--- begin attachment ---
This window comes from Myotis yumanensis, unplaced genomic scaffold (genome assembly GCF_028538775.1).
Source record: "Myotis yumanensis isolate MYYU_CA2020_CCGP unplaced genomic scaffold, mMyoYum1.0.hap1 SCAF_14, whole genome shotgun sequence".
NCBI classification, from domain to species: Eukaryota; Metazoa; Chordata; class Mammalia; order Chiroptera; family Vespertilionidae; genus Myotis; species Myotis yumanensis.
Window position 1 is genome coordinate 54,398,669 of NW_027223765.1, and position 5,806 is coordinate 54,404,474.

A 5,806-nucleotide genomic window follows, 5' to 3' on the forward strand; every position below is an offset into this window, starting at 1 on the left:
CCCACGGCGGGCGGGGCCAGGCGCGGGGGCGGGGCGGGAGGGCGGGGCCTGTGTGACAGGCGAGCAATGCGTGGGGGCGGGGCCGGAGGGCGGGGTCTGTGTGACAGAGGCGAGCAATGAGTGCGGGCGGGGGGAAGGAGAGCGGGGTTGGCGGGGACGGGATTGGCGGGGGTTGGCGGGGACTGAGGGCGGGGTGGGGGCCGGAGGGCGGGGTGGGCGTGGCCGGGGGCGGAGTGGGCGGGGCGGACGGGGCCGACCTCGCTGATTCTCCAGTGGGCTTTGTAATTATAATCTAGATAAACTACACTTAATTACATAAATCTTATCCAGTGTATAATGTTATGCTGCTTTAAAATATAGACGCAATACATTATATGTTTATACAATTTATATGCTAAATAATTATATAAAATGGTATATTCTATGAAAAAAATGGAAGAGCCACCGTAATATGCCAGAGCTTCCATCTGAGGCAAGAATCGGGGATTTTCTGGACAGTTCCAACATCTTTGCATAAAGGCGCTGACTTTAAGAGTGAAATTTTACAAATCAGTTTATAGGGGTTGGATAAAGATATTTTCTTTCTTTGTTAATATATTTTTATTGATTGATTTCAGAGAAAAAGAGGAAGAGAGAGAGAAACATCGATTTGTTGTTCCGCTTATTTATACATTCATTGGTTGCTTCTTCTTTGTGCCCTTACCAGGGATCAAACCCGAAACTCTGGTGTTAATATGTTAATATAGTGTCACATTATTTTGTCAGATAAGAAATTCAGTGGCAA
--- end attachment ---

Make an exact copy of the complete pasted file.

This window comes from Myotis yumanensis, unplaced genomic scaffold (genome assembly GCF_028538775.1).
Source record: "Myotis yumanensis isolate MYYU_CA2020_CCGP unplaced genomic scaffold, mMyoYum1.0.hap1 SCAF_14, whole genome shotgun sequence".
NCBI classification, from domain to species: Eukaryota; Metazoa; Chordata; class Mammalia; order Chiroptera; family Vespertilionidae; genus Myotis; species Myotis yumanensis.
Window position 1 is genome coordinate 54,398,669 of NW_027223765.1, and position 5,806 is coordinate 54,404,474.

A 5,806-nucleotide genomic window follows, 5' to 3' on the forward strand; every position below is an offset into this window, starting at 1 on the left:
CCCACGGCGGGCGGGGCCAGGCGCGGGGGCGGGGCGGGAGGGCGGGGCCTGTGTGACAGGCGAGCAATGCGTGGGGGCGGGGCCGGAGGGCGGGGTCTGTGTGACAGAGGCGAGCAATGAGTGCGGGCGGGGGGAAGGAGAGCGGGGTTGGCGGGGACGGGATTGGCGGGGGTTGGCGGGGACTGAGGGCGGGGTGGGGGCCGGAGGGCGGGGTGGGCGTGGCCGGGGGCGGAGTGGGCGGGGCGGACGGGGCCGACCTCGCTGATTCTCCAGTGGGCTTTGTAATTATAATCTAGATAAACTACACTTAATTACATAAATCTTATCCAGTGTATAATGTTATGCTGCTTTAAAATATAGACGCAATACATTATATGTTTATACAATTTATATGCTAAATAATTATATAAAATGGTATATTCTATGAAAAAAATGGAAGAGCCACCGTAATATGCCAGAGCTTCCATCTGAGGCAAGAATCGGGGATTTTCTGGACAGTTCCAACATCTTTGCATAAAGGCGCTGACTTTAAGAGTGAAATTTTACAAATCAGTTTATAGGGGTTGGATAAAGATATTTTCTTTCTTTGTTAATATATTTTTATTGATTGATTTCAGAGAAAAAGAGGAAGAGAGAGAGAAACATCGATTTGTTGTTCCGCTTATTTATACATTCATTGGTTGCTTCTTCTTTGTGCCCTTACCAGGGATCAAACCCGAAACTCTGGTGTTAATATGTTAATATAGTGTCACATTATTTTGTCAGATAAGAAATTCAGTGGCAA